When being black is not enough to be black

[This is written in celebration of all bi-racial children and like-skinned black people who are told they aren't black enough. This is in celebration for all the people who were told they act white and talk white. ]

How much black is too much?

How much black is not enough?

These are the type of questions that validate the truth of white privilege. White people don’t have to think about being too white, or not being white enough. White is simply white, and there’s not much to add to, or nullify whiteness.

Being black is different. 

Maneuvering between those fine lines can be complicated for black folks in pursuit of excellence; while maintaining street credibility. 

Being labeled not black enough brings a level of shame that is challenging to overcome. There are lines a person should never cross. Like a black man dating a white woman, a black person claiming allegiance to the Republican Party or worshiping on Sunday with a predominately white congregation.

Being too black brings another set of concerns – like being too black to get a real job. Or, another among the list of stereotypes that causes white women to call the police when a black person goes to a pool, attends a barbeque or gets caught for walking, talking and being black. In these cases, being too black is a function of simply being black.

That is all true, but this is about the outlandish pressure placed on black people to prove they have enough blackness to qualify as an acceptable black person. This is about what black people tend to do to each other to eradicate the abundance of “Uncle Tom’s” and “Aunt Sally’s” positioned to pull those crabs back to the bottom of the barrel.

Everywhere you look, black people are there to remind boys and girls about proper dress, proper communication and to punish deviate behavior. As my grandparents would say, how to act proper while in the presence of white people. Those chastisements often left me wondering if being black meant being more like white people.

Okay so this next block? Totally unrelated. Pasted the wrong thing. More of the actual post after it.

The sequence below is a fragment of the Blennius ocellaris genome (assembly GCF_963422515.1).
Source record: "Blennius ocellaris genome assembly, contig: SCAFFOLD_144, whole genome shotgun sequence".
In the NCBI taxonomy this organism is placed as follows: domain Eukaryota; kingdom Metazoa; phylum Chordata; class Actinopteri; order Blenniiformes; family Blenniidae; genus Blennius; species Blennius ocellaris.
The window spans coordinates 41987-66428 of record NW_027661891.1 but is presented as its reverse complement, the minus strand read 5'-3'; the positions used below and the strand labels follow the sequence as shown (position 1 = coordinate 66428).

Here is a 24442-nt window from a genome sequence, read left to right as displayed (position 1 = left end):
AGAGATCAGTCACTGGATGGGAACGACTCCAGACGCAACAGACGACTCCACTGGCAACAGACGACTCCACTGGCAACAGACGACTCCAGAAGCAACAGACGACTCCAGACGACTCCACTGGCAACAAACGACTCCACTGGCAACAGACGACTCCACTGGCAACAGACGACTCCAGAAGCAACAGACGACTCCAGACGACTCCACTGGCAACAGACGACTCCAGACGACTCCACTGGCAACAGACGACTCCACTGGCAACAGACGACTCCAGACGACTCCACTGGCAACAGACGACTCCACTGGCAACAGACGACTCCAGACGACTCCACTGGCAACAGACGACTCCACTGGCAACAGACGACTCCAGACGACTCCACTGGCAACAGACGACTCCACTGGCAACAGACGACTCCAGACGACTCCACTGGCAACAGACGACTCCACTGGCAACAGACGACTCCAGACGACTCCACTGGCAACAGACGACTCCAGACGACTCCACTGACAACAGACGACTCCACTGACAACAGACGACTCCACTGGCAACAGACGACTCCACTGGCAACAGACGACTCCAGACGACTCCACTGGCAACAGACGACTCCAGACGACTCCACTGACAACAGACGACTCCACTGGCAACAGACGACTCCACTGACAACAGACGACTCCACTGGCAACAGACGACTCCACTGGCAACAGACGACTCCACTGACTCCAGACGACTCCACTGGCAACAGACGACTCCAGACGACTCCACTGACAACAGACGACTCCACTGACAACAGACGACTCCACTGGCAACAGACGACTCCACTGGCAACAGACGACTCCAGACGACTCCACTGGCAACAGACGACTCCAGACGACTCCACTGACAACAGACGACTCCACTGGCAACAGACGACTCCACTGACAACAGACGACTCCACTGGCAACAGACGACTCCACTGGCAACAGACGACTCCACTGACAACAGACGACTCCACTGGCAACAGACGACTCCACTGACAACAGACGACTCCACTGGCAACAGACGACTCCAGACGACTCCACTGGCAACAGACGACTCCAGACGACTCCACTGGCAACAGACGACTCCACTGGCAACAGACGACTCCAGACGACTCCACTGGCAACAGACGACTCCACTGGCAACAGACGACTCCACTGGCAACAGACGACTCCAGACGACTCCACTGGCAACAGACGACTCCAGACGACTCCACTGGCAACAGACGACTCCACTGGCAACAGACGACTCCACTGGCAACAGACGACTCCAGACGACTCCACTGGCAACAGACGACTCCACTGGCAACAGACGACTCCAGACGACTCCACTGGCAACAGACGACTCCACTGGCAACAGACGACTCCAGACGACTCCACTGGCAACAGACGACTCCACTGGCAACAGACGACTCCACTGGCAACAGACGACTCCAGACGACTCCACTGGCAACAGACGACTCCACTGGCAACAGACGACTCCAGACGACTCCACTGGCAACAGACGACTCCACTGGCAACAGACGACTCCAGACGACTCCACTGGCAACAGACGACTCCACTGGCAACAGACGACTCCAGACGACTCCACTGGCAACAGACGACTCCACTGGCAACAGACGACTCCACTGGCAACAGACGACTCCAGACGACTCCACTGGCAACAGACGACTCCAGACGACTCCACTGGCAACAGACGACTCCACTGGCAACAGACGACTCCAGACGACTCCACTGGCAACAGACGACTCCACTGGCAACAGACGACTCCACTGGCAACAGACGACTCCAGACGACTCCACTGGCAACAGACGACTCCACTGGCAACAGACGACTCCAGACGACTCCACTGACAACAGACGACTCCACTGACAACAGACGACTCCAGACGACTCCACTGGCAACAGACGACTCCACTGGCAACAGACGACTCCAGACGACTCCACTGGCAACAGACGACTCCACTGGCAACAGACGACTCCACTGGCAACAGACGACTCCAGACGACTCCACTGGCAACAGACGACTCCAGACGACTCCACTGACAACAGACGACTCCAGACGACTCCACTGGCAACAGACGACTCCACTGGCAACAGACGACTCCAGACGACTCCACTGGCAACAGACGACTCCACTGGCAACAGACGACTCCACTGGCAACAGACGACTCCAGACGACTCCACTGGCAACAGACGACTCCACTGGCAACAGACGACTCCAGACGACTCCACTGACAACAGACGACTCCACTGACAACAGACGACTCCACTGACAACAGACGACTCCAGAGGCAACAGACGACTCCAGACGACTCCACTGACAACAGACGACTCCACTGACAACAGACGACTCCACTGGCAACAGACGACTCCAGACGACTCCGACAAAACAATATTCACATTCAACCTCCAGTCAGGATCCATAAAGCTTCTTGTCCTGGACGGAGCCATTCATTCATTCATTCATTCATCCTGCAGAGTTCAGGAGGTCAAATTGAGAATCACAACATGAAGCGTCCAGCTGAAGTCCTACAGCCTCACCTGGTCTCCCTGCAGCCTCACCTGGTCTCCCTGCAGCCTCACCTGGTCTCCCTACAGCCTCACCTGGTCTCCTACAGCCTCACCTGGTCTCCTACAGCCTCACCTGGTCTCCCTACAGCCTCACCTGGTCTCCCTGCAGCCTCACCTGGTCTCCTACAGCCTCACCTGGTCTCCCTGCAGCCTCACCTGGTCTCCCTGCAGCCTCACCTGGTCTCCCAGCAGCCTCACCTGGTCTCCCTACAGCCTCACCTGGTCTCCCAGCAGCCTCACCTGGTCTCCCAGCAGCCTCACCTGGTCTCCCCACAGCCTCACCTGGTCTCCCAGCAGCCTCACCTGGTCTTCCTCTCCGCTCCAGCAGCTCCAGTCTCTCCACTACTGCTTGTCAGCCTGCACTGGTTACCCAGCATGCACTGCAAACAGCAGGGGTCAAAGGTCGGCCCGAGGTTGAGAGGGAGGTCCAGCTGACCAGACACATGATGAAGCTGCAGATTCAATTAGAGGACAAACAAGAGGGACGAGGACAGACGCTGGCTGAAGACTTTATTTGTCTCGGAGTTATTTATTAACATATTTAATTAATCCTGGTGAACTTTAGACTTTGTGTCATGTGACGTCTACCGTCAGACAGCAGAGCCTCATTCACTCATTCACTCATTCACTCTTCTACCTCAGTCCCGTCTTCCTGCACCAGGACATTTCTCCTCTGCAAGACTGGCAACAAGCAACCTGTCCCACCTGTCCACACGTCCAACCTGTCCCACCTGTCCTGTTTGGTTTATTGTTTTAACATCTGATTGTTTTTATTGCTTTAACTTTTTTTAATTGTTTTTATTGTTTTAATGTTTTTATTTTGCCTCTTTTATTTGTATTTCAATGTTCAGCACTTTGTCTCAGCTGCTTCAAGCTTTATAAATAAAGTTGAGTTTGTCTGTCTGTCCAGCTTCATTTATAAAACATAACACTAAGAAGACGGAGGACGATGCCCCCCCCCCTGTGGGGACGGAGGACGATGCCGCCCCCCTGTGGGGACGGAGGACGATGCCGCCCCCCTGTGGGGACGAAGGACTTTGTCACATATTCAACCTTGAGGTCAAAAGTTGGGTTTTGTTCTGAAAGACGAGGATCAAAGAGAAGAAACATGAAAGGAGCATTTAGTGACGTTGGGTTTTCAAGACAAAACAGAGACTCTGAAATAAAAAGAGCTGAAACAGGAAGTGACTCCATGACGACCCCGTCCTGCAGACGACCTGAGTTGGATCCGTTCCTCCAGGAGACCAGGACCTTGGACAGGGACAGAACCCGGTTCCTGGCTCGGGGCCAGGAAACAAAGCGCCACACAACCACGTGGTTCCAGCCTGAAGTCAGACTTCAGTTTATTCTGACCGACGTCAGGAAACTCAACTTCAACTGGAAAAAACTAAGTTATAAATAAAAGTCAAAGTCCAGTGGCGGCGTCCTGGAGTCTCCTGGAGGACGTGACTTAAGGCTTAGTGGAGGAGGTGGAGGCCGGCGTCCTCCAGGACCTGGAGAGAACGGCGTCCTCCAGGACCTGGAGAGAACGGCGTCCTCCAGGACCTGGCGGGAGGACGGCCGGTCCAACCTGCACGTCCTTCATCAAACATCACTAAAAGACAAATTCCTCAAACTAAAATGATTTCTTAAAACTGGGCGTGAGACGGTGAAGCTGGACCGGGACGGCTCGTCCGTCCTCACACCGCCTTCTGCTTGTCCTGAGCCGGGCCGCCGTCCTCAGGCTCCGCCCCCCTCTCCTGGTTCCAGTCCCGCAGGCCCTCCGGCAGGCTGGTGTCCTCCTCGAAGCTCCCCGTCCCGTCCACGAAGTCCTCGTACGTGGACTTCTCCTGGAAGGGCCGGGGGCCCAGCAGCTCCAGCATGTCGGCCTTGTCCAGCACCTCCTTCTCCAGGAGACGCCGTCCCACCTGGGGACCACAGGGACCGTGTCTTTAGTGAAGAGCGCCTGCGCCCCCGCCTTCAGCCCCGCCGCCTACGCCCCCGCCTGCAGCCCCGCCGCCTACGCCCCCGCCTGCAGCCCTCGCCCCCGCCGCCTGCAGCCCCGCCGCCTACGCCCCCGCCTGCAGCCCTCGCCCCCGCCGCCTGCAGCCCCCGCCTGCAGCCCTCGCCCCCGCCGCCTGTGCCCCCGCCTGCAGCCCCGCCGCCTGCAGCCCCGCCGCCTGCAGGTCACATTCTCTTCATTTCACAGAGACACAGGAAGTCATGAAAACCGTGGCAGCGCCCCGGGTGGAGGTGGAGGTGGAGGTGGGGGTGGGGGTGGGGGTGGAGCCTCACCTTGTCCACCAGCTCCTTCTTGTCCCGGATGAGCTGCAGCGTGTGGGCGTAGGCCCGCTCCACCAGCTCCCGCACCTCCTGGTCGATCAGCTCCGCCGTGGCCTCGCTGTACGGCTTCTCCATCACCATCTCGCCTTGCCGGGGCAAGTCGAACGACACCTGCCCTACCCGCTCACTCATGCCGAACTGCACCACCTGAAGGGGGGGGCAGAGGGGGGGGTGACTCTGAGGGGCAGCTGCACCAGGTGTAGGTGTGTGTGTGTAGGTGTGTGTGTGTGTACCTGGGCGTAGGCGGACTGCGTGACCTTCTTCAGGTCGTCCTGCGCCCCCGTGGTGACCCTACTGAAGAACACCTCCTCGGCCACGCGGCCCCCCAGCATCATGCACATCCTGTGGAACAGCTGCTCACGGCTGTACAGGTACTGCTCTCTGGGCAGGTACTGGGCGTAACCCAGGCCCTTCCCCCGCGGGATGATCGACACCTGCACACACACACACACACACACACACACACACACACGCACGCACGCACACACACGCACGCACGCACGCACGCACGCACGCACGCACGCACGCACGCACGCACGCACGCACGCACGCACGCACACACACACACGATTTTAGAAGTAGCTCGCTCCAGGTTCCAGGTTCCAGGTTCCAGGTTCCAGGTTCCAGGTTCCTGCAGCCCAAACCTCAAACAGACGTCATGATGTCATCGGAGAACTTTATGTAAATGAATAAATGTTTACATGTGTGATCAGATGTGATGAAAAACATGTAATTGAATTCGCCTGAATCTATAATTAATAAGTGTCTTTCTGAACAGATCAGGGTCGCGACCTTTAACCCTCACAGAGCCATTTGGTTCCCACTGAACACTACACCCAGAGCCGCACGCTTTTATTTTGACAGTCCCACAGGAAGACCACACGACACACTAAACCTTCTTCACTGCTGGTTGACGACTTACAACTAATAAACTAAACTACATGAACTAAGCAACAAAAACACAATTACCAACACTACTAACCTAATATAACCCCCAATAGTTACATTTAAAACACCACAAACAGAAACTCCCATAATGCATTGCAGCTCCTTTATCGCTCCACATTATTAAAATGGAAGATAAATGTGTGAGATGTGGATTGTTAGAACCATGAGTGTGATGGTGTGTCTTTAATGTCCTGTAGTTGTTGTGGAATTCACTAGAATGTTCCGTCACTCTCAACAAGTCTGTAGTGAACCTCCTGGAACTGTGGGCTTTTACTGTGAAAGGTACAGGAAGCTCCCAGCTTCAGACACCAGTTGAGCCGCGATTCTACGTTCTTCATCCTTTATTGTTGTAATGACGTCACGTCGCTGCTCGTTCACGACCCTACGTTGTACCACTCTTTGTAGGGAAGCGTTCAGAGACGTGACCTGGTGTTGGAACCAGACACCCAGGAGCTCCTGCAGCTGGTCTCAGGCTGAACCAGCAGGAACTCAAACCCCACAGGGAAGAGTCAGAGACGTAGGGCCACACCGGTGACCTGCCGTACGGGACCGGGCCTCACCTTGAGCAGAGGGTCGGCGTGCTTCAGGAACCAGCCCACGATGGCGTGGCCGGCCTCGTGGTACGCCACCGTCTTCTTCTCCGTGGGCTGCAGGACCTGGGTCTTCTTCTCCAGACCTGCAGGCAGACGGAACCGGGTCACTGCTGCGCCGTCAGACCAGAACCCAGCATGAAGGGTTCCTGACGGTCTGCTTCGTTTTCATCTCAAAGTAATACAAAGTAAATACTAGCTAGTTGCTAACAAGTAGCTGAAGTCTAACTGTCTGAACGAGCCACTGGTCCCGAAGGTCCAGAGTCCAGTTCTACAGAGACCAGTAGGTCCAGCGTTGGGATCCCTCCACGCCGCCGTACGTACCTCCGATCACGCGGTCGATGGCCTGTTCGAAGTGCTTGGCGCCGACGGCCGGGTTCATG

Overcoming being too black comes with the high cost of not being black enough.

“If you’re black and middle-class…every day you’re [going to get] a lot of crap. You’re going to get angry,” wrote Ellis Cose in “The Rage of the Privileged Class.

The anger comes from the space in the middle – being black in hope of overcoming the obstacles created to hinder black people, juxtaposed against the pain associated with overly rejecting blackness.

This is not a new burden. Frantz Fanon wrote about it in his book “Black Skin, White Mask”. This classic, written in 1952, examines the psychological burden of being black.

“[Educated blacks] Society refuses to consider them genuine Negroes. The Negro is a savage, whereas the student is civilized. "You're us," and if anyone thinks you are a Negro he is mistaken, because you merely look like one.” 

Placed within contemporary context, we uncover multiple layers of labeling related to what it means to be too black or not black enough.

From a black Christian not being black enough due to the embrace of the slave master’s Jesus, to those boys wearing baggy pants never amounting to much due to their inability to adapt to the norms of society – finding a place in the middle is a lifelong quest for success in the face of the need of inclusion.

These are the type of discussion normally held in the context of defining cultural variables. For black people, it’s more about defining what it means to be black. Being too black can potentially influence the path a person takes, and not being black enough has bearing on how a person operates as a representative of blackness among other black people.

A person can’t hide being black. It follows you wherever you go, and it is used in constructing an evaluation of character. Is she too black to fit, or is he not black enough?

The pride that comes with being black should not come with so many restrictions. The hope and prayer of being true to yourself is often entangled in the perceptions of others – both black and white. Freedom comes in owning what it means to imagine new definitions of blackness.

For some, that a place in the middle.

For me, it’s a place with unlimited possibilities.


Wednesday, July 11, 2018

Black men need love too


[I took this picture three weeks after the death of Mike Brown in Ferguson, MO. It's used  here to remember the life and witness of men and women who have died, and the women who lead movements that seek justice. I celebrate these women, and advocate for inclusion of women in spaces controlled by black, male leadership]

This is no pity party.

This is not a deflection.